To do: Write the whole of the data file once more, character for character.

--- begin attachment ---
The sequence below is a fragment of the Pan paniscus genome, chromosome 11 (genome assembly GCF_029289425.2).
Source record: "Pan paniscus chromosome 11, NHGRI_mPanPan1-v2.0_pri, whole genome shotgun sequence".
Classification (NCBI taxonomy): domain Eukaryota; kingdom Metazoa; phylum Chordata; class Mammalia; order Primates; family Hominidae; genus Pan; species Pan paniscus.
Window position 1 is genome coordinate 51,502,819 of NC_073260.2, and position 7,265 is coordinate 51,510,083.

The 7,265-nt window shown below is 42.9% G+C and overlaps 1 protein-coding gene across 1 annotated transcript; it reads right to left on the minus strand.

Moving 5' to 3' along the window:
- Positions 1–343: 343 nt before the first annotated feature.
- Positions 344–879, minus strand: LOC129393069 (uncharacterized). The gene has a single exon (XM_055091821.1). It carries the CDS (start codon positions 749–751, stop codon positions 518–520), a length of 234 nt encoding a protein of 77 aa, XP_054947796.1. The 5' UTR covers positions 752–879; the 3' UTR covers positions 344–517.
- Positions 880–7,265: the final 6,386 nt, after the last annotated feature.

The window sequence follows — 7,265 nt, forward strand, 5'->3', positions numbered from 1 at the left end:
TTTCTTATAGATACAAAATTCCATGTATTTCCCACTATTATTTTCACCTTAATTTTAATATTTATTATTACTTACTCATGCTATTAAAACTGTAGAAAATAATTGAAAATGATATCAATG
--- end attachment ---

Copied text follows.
The sequence below is a fragment of the Pan paniscus genome, chromosome 11 (genome assembly GCF_029289425.2).
Source record: "Pan paniscus chromosome 11, NHGRI_mPanPan1-v2.0_pri, whole genome shotgun sequence".
Classification (NCBI taxonomy): domain Eukaryota; kingdom Metazoa; phylum Chordata; class Mammalia; order Primates; family Hominidae; genus Pan; species Pan paniscus.
Window position 1 is genome coordinate 51,502,819 of NC_073260.2, and position 7,265 is coordinate 51,510,083.

The 7,265-nt window shown below is 42.9% G+C and overlaps 1 protein-coding gene across 1 annotated transcript; it reads right to left on the minus strand.

Moving 5' to 3' along the window:
- Positions 1–343: 343 nt before the first annotated feature.
- Positions 344–879, minus strand: LOC129393069 (uncharacterized). The gene has a single exon (XM_055091821.1). It carries the CDS (start codon positions 749–751, stop codon positions 518–520), a length of 234 nt encoding a protein of 77 aa, XP_054947796.1. The 5' UTR covers positions 752–879; the 3' UTR covers positions 344–517.
- Positions 880–7,265: the final 6,386 nt, after the last annotated feature.

The window sequence follows — 7,265 nt, forward strand, 5'->3', positions numbered from 1 at the left end:
TTTCTTATAGATACAAAATTCCATGTATTTCCCACTATTATTTTCACCTTAATTTTAATATTTATTATTACTTACTCATGCTATTAAAACTGTAGAAAATAATTGAAAATGATATCAATG